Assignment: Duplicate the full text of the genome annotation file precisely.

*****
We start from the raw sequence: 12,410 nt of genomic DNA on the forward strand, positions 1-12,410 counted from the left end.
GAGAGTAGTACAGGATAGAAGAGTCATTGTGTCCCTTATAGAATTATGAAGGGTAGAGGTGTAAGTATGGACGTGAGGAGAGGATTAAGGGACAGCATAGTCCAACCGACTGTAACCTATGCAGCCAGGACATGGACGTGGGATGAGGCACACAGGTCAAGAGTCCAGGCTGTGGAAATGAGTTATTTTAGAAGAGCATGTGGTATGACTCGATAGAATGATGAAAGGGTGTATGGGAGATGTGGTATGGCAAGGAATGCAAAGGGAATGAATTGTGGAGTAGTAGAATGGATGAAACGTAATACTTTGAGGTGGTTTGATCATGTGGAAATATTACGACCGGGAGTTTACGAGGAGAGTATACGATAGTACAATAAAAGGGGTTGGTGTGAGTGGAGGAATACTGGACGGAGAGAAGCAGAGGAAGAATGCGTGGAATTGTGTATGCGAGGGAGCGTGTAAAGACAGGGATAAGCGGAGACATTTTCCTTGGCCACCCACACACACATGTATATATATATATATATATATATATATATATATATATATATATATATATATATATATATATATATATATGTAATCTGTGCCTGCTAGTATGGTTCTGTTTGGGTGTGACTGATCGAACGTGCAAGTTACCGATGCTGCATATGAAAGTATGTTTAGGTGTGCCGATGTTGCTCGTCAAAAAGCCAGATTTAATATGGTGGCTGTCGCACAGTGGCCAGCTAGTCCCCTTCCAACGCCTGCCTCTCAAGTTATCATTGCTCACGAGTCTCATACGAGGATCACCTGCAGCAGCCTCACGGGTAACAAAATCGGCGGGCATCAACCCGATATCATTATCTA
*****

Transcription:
We start from the raw sequence: 12,410 nt of genomic DNA on the forward strand, positions 1-12,410 counted from the left end.
GAGAGTAGTACAGGATAGAAGAGTCATTGTGTCCCTTATAGAATTATGAAGGGTAGAGGTGTAAGTATGGACGTGAGGAGAGGATTAAGGGACAGCATAGTCCAACCGACTGTAACCTATGCAGCCAGGACATGGACGTGGGATGAGGCACACAGGTCAAGAGTCCAGGCTGTGGAAATGAGTTATTTTAGAAGAGCATGTGGTATGACTCGATAGAATGATGAAAGGGTGTATGGGAGATGTGGTATGGCAAGGAATGCAAAGGGAATGAATTGTGGAGTAGTAGAATGGATGAAACGTAATACTTTGAGGTGGTTTGATCATGTGGAAATATTACGACCGGGAGTTTACGAGGAGAGTATACGATAGTACAATAAAAGGGGTTGGTGTGAGTGGAGGAATACTGGACGGAGAGAAGCAGAGGAAGAATGCGTGGAATTGTGTATGCGAGGGAGCGTGTAAAGACAGGGATAAGCGGAGACATTTTCCTTGGCCACCCACACACACATGTATATATATATATATATATATATATATATATATATATATATATATATATATATATATATATATATATATGTAATCTGTGCCTGCTAGTATGGTTCTGTTTGGGTGTGACTGATCGAACGTGCAAGTTACCGATGCTGCATATGAAAGTATGTTTAGGTGTGCCGATGTTGCTCGTCAAAAAGCCAGATTTAATATGGTGGCTGTCGCACAGTGGCCAGCTAGTCCCCTTCCAACGCCTGCCTCTCAAGTTATCATTGCTCACGAGTCTCATACGAGGATCACCTGCAGCAGCCTCACGGGTAACAAAATCGGCGGGCATCAACCCGATATCATTATCTA